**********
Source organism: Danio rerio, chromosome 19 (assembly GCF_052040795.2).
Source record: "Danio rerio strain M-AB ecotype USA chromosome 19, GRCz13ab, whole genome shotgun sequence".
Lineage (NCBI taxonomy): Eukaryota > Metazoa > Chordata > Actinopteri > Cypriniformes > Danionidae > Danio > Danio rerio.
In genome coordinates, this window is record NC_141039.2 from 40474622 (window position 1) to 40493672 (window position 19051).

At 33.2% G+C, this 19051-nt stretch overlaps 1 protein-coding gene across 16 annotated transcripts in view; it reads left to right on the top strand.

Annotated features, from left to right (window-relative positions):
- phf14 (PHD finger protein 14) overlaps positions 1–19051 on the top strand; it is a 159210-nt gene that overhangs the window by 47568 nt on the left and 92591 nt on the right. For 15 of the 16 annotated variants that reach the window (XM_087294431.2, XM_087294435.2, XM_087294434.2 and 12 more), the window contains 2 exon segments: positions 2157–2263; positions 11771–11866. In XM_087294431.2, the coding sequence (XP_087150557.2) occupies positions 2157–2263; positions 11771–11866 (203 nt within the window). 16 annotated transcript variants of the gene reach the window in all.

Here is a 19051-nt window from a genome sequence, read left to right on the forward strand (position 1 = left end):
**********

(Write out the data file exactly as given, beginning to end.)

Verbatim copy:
Source organism: Danio rerio, chromosome 19 (assembly GCF_052040795.2).
Source record: "Danio rerio strain M-AB ecotype USA chromosome 19, GRCz13ab, whole genome shotgun sequence".
Lineage (NCBI taxonomy): Eukaryota > Metazoa > Chordata > Actinopteri > Cypriniformes > Danionidae > Danio > Danio rerio.
In genome coordinates, this window is record NC_141039.2 from 40474622 (window position 1) to 40493672 (window position 19051).

At 33.2% G+C, this 19051-nt stretch overlaps 1 protein-coding gene across 16 annotated transcripts in view; it reads left to right on the top strand.

Annotated features, from left to right (window-relative positions):
- phf14 (PHD finger protein 14) overlaps positions 1–19051 on the top strand; it is a 159210-nt gene that overhangs the window by 47568 nt on the left and 92591 nt on the right. For 15 of the 16 annotated variants that reach the window (XM_087294431.2, XM_087294435.2, XM_087294434.2 and 12 more), the window contains 2 exon segments: positions 2157–2263; positions 11771–11866. In XM_087294431.2, the coding sequence (XP_087150557.2) occupies positions 2157–2263; positions 11771–11866 (203 nt within the window). 16 annotated transcript variants of the gene reach the window in all.

Here is a 19051-nt window from a genome sequence, read left to right on the forward strand (position 1 = left end):